On the 11th November 1864, a minute of Council was approved by your Excellency, in reply to Mr. Cardwell’s Despatch. It set forth that the Government of Canada was ready and anxious to co-operate with the Imperial Government, in securing the early settlement of the north-west territories, and the establishment of local government in it settled portions; but that in its opinion the first step towards that end was the extinction of all claim by the Hudson’s Bay Company to proprietary rights in the soil and exclusive rights of trade. It suggested that it was for the Imperial Government, and not for the Government of Canada, to assume the duty of bringing to an end a monopoly originating in an English charter, and exercised so long under Imperial sanction; but that when the negotiations were brought to a close, the Government of Canada would be ready to arrange with the Imperial Government for the annexation to Canada of such portions of the territory as might be available for settlement, as well as for the opening up of communications into the territory and providing means of local administration. Or should the Imperial Government prefer to erect the territory into a Crown Colony, the Canadian Government would gladly co-operate in the opening up of communication unto the territory, and the settlement of the country. The minute finally suggested that the Hon. President of the Council while in England would communicate more fully to Mr. Caldwell the views of the Canadian Government.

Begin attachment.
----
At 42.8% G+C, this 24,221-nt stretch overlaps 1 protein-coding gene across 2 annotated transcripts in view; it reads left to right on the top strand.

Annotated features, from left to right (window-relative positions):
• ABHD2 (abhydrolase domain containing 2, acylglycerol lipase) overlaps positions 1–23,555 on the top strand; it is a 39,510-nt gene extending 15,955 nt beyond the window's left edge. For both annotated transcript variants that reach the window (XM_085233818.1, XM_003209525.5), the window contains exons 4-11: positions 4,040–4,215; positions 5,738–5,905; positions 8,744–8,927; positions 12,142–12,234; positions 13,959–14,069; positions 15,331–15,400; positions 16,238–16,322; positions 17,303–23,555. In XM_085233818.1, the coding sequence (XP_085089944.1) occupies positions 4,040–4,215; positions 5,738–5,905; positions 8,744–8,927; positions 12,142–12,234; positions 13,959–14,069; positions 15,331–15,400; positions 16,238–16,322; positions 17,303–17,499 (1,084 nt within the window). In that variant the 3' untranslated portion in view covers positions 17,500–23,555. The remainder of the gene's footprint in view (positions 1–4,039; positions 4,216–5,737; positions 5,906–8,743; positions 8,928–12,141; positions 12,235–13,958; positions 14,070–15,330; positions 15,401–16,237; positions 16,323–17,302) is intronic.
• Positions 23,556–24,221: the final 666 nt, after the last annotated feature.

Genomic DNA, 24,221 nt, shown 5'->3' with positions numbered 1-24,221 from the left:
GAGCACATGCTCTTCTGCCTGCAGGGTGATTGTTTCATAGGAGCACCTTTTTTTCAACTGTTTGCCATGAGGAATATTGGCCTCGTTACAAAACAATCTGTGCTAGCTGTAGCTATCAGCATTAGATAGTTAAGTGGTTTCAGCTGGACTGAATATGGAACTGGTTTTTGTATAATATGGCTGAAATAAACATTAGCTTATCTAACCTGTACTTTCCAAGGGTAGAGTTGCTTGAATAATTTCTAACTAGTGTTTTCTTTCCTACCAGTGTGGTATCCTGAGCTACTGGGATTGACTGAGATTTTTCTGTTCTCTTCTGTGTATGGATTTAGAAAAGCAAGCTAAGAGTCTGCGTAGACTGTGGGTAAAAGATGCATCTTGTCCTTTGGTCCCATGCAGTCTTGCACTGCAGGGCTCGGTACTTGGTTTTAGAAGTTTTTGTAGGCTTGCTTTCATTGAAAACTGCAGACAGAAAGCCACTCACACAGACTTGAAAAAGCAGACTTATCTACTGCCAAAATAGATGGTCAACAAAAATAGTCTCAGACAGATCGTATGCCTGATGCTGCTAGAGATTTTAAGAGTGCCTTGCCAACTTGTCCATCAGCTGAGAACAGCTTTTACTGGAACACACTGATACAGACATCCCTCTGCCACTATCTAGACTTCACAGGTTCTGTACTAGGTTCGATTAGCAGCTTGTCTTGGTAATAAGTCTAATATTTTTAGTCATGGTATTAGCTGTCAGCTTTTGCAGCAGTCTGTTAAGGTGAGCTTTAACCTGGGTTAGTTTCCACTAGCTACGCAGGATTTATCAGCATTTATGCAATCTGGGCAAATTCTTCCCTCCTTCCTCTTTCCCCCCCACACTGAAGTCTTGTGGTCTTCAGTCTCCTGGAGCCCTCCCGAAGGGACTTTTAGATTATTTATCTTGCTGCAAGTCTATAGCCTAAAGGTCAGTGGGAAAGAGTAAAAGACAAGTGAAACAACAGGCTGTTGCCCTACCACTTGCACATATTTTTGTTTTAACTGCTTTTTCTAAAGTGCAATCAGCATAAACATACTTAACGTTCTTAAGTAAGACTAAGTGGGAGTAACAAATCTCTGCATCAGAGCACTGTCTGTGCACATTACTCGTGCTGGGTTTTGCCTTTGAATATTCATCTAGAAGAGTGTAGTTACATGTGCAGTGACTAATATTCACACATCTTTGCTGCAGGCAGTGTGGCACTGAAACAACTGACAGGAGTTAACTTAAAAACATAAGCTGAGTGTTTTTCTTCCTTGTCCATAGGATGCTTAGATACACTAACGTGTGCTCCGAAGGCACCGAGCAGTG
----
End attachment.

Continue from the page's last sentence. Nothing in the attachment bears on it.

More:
The negotiations that followed in this Despatch satisfied us of the impossibility of enforcing the end sought by Canada without long-protracted, vexations, and costly litigation. The Hudson’s Bay Company were in possession, and that if time were their object, could protract the proceedings indefinitely; and Her Majesty’s Government appeared unwilling to ignore pretentions that had frequently received quasi recognition from Imperial authorities. Calling to mind, therefore, the vital importance to Canada of having that great fertile country opened up to Canadian enterprise, and the tide of emigration into it directed through Canadian channels—remembering also the danger of large grants of land passing into the country large masses of settlers unaccustomed to British institutions—we arrived at the conclusion that the quickest solution of the question would be the best for Canada. We accordingly proposed to the Imperial Ministers that the whole British territory east of the Rocky Mountains and north of the American of Canadian lines should be made over to Canada, subject to such rights as the Hudson’s Bay Company might be Abe to establish; and that the compensation to that company (if any were found to be due) should be met by a loan guaranteed by Great Britain. The Imperial Government consented to this, and a careful investigations guaranteed by Great Britain. The Imperial Government consented to this, and a careful investigation of the case satisfies us that the compensation to the Hudson’s Bay Company cannot, under any circumstances, be onerous. It is but two years since the present Hudson’s Bay Company purchased the entire property of the old company; they paid £1,500,000 for the entire property and assists,—in which were included in our arrangement, a very large claim against the United States Government under the Oregon Treaty—and ships, goods, pelts, and business premises in England and Canada valued at £1,023,569. The value of the territorial rights of the company, therefore, in the estimation of the company itself, will be easily arrived at.